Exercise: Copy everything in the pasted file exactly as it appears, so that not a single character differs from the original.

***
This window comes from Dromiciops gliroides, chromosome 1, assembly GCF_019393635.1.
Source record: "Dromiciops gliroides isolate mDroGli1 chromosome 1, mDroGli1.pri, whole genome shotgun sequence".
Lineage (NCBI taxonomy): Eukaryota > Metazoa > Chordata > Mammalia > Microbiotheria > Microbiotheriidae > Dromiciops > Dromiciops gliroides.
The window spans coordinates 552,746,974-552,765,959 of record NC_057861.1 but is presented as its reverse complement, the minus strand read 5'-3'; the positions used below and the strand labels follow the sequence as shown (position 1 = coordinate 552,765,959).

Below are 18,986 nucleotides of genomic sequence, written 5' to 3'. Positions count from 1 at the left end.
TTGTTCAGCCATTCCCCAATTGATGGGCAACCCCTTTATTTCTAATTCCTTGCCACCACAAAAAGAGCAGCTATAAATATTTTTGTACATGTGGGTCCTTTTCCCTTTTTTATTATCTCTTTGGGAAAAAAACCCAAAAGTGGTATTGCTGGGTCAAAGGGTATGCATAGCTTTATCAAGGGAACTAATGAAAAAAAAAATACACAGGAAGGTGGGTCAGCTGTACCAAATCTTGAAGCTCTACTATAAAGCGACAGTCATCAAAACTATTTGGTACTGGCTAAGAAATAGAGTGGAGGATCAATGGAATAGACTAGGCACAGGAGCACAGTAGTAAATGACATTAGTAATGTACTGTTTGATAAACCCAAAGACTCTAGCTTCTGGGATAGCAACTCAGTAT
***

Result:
This window comes from Dromiciops gliroides, chromosome 1, assembly GCF_019393635.1.
Source record: "Dromiciops gliroides isolate mDroGli1 chromosome 1, mDroGli1.pri, whole genome shotgun sequence".
Lineage (NCBI taxonomy): Eukaryota > Metazoa > Chordata > Mammalia > Microbiotheria > Microbiotheriidae > Dromiciops > Dromiciops gliroides.
The window spans coordinates 552,746,974-552,765,959 of record NC_057861.1 but is presented as its reverse complement, the minus strand read 5'-3'; the positions used below and the strand labels follow the sequence as shown (position 1 = coordinate 552,765,959).

Below are 18,986 nucleotides of genomic sequence, written 5' to 3'. Positions count from 1 at the left end.
TTGTTCAGCCATTCCCCAATTGATGGGCAACCCCTTTATTTCTAATTCCTTGCCACCACAAAAAGAGCAGCTATAAATATTTTTGTACATGTGGGTCCTTTTCCCTTTTTTATTATCTCTTTGGGAAAAAAACCCAAAAGTGGTATTGCTGGGTCAAAGGGTATGCATAGCTTTATCAAGGGAACTAATGAAAAAAAAAATACACAGGAAGGTGGGTCAGCTGTACCAAATCTTGAAGCTCTACTATAAAGCGACAGTCATCAAAACTATTTGGTACTGGCTAAGAAATAGAGTGGAGGATCAATGGAATAGACTAGGCACAGGAGCACAGTAGTAAATGACATTAGTAATGTACTGTTTGATAAACCCAAAGACTCTAGCTTCTGGGATAGCAACTCAGTAT